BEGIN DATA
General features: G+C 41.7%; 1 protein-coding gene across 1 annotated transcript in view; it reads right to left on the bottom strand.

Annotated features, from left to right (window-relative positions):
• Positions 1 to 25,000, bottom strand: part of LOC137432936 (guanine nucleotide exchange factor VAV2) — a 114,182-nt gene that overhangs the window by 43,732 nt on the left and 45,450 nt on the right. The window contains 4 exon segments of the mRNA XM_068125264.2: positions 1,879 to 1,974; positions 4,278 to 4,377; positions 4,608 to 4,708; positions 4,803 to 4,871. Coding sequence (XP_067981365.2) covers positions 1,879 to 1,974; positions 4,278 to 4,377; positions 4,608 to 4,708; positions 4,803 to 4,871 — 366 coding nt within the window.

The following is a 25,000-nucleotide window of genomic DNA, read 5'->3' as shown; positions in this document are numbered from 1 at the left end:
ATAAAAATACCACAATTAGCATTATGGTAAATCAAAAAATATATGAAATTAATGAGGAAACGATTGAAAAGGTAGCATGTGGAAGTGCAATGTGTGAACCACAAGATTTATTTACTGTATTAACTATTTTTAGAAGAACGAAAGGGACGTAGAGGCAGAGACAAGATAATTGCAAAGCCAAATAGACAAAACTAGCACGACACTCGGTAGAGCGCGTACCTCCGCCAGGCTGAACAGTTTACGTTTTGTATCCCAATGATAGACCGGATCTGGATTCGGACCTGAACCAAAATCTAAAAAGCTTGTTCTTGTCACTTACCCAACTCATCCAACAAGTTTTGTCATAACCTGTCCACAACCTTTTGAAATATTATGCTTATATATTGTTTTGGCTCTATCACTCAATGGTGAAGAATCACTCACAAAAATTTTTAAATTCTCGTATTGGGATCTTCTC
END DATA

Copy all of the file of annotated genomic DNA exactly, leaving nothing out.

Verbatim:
General features: G+C 41.7%; 1 protein-coding gene across 1 annotated transcript in view; it reads right to left on the bottom strand.

Annotated features, from left to right (window-relative positions):
• Positions 1 to 25,000, bottom strand: part of LOC137432936 (guanine nucleotide exchange factor VAV2) — a 114,182-nt gene that overhangs the window by 43,732 nt on the left and 45,450 nt on the right. The window contains 4 exon segments of the mRNA XM_068125264.2: positions 1,879 to 1,974; positions 4,278 to 4,377; positions 4,608 to 4,708; positions 4,803 to 4,871. Coding sequence (XP_067981365.2) covers positions 1,879 to 1,974; positions 4,278 to 4,377; positions 4,608 to 4,708; positions 4,803 to 4,871 — 366 coding nt within the window.

The following is a 25,000-nucleotide window of genomic DNA, read 5'->3' as shown; positions in this document are numbered from 1 at the left end:
ATAAAAATACCACAATTAGCATTATGGTAAATCAAAAAATATATGAAATTAATGAGGAAACGATTGAAAAGGTAGCATGTGGAAGTGCAATGTGTGAACCACAAGATTTATTTACTGTATTAACTATTTTTAGAAGAACGAAAGGGACGTAGAGGCAGAGACAAGATAATTGCAAAGCCAAATAGACAAAACTAGCACGACACTCGGTAGAGCGCGTACCTCCGCCAGGCTGAACAGTTTACGTTTTGTATCCCAATGATAGACCGGATCTGGATTCGGACCTGAACCAAAATCTAAAAAGCTTGTTCTTGTCACTTACCCAACTCATCCAACAAGTTTTGTCATAACCTGTCCACAACCTTTTGAAATATTATGCTTATATATTGTTTTGGCTCTATCACTCAATGGTGAAGAATCACTCACAAAAATTTTTAAATTCTCGTATTGGGATCTTCTC